Blair for President?
Dublin: Within Europe's political corridors Tony Blair is emerging as the clear favourite to be the EU's first President.
The post is created under the Lisbon Treaty. The President will be a full-time official chosen by Europe's leaders - to chair summits and be the international face of the European Union.
If the Irish vote "Yes" to Lisbon another key milestone will be passed in ratifying the treaty. We'll know tomorrow.
Tony Blair is not a candidate, but there's a growing assumption that he's the front-runner. As one senior official put it, "he's interested in the job without campaigning for it". He has not moved to take himself out of consideration.
Working in his favour is his profile. He's far better known than any potential rivals. He was the first European politician to meet President Obama in the White House. Working
against him is his role over the 2003 invasion of Iraq and the fear amongst some officials that he's such a big beast he will drown out their influence.
Some say, however, that if his candidacy became too controversial Blair may resist his name going forward.
At the moment he seems to have the support of President Sarkozy of France. Germany's Angela Merkel is less enthusiastic but "persuadable". Berlusconi is an old friend. The new EU countries from Central and Eastern Europe are on-side. Blair had championed enlargement and their joining the EU. The northern European countries will probably raise no objection.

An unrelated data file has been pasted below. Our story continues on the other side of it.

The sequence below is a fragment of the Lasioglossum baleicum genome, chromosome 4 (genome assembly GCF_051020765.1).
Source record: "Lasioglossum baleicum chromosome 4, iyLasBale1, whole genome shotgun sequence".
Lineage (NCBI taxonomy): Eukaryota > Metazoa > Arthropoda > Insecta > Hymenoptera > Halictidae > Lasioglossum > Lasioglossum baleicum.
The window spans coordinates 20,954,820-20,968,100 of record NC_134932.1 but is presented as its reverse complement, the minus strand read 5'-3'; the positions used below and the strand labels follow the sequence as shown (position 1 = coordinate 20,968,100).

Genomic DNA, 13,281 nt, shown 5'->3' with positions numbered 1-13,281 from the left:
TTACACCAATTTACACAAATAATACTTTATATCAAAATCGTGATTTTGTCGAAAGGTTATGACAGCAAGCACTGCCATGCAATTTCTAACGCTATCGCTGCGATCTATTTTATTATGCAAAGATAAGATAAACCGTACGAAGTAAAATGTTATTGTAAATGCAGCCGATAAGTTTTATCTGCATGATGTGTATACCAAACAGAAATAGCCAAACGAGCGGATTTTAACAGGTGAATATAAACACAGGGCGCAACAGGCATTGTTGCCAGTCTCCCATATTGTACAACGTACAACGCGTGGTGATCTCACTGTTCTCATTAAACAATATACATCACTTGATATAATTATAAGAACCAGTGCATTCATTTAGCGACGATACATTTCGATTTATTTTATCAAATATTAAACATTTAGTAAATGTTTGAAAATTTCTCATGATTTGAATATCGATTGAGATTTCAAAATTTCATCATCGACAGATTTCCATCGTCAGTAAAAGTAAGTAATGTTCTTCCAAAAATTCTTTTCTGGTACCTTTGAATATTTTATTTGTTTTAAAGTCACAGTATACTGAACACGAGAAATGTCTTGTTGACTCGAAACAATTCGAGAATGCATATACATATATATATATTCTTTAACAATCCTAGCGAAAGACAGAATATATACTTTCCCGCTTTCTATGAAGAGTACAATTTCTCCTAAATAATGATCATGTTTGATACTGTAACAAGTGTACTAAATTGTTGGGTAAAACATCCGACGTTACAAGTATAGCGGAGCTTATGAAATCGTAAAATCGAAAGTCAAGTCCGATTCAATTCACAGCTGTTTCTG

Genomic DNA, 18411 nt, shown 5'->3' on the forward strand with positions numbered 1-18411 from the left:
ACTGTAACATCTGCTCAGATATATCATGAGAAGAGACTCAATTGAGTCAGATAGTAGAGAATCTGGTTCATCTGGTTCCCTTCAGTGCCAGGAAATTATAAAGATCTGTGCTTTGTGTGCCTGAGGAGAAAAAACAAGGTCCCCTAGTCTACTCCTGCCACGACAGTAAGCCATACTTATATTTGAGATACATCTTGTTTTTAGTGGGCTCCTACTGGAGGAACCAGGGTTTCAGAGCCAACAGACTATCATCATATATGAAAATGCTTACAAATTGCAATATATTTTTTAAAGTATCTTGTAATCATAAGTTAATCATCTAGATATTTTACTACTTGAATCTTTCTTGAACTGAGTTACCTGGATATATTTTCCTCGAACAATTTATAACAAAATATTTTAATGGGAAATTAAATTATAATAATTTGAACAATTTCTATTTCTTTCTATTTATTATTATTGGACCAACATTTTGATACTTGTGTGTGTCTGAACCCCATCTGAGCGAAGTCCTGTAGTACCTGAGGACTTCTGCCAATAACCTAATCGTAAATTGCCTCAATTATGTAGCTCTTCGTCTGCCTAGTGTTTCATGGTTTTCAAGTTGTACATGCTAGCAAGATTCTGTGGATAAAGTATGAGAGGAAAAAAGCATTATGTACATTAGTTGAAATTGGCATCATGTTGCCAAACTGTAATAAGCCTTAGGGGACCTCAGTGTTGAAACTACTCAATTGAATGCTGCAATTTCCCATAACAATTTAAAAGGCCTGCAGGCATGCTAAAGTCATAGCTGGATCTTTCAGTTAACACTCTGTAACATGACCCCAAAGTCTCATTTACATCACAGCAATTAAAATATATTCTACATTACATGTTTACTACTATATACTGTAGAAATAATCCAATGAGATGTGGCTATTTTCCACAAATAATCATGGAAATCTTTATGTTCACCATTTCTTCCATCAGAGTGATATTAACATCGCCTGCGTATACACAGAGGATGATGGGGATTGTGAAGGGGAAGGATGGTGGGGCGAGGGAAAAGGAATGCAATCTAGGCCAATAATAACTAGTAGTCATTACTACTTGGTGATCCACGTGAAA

The main opposition comes from Socialist MEPs and to a certain extent centre-left governments like Spain. The issue for them is Iraq. Some hold Tony Blair responsible for going along with George Bush's war.
Now if the Irish vote "Yes" the pace quickens. The Swedes, who currently hold the EU presidency, are keen to move events forward, to mark their time in charge, to give an aura of inevitability that the Lisbon Treaty will be implemented. They would love to see posts like the President on the agenda for the EU summit at the end of October.
It all depends on the Czechs. They have not ratified the Lisbon Treaty and a new complaint has been filed with their constitutional court. A key calculation will be how long that process will go on for. It is even possible the EU summit could be delayed by a few weeks to allow the Czechs to sign the treaty.
In that event, Europe's leaders will vote on who will be the first President of the European Council. If it is Tony Blair then there is the intriguing possibility of a former Labour leader as President of the European Union with potentially a Conservative prime minister in Downing Street.